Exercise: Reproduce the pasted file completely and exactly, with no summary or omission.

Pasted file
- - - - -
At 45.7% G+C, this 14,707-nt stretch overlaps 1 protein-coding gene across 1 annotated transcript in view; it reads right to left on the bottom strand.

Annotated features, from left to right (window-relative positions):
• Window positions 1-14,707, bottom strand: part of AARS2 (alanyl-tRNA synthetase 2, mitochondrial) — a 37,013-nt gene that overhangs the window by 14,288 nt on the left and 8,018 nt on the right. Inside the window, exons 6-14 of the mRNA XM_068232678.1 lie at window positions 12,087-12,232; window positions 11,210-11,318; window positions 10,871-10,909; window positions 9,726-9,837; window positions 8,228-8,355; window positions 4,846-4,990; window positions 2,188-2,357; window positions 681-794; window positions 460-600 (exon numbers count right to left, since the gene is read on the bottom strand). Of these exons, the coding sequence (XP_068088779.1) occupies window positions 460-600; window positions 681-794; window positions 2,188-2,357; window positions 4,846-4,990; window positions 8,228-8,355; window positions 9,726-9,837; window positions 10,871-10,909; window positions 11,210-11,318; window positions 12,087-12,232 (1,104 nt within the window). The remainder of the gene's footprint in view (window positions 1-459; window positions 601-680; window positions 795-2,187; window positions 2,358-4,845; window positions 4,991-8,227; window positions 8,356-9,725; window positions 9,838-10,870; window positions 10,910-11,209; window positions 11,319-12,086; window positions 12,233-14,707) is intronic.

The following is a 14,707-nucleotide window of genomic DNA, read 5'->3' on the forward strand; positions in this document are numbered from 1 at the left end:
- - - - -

At 45.7% G+C, this 14,707-nt stretch overlaps 1 protein-coding gene across 1 annotated transcript in view; it reads right to left on the bottom strand.

Annotated features, from left to right (window-relative positions):
• Window positions 1-14,707, bottom strand: part of AARS2 (alanyl-tRNA synthetase 2, mitochondrial) — a 37,013-nt gene that overhangs the window by 14,288 nt on the left and 8,018 nt on the right. Inside the window, exons 6-14 of the mRNA XM_068232678.1 lie at window positions 12,087-12,232; window positions 11,210-11,318; window positions 10,871-10,909; window positions 9,726-9,837; window positions 8,228-8,355; window positions 4,846-4,990; window positions 2,188-2,357; window positions 681-794; window positions 460-600 (exon numbers count right to left, since the gene is read on the bottom strand). Of these exons, the coding sequence (XP_068088779.1) occupies window positions 460-600; window positions 681-794; window positions 2,188-2,357; window positions 4,846-4,990; window positions 8,228-8,355; window positions 9,726-9,837; window positions 10,871-10,909; window positions 11,210-11,318; window positions 12,087-12,232 (1,104 nt within the window). The remainder of the gene's footprint in view (window positions 1-459; window positions 601-680; window positions 795-2,187; window positions 2,358-4,845; window positions 4,991-8,227; window positions 8,356-9,725; window positions 9,838-10,870; window positions 10,910-11,209; window positions 11,319-12,086; window positions 12,233-14,707) is intronic.

The following is a 14,707-nucleotide window of genomic DNA, read 5'->3' on the forward strand; positions in this document are numbered from 1 at the left end: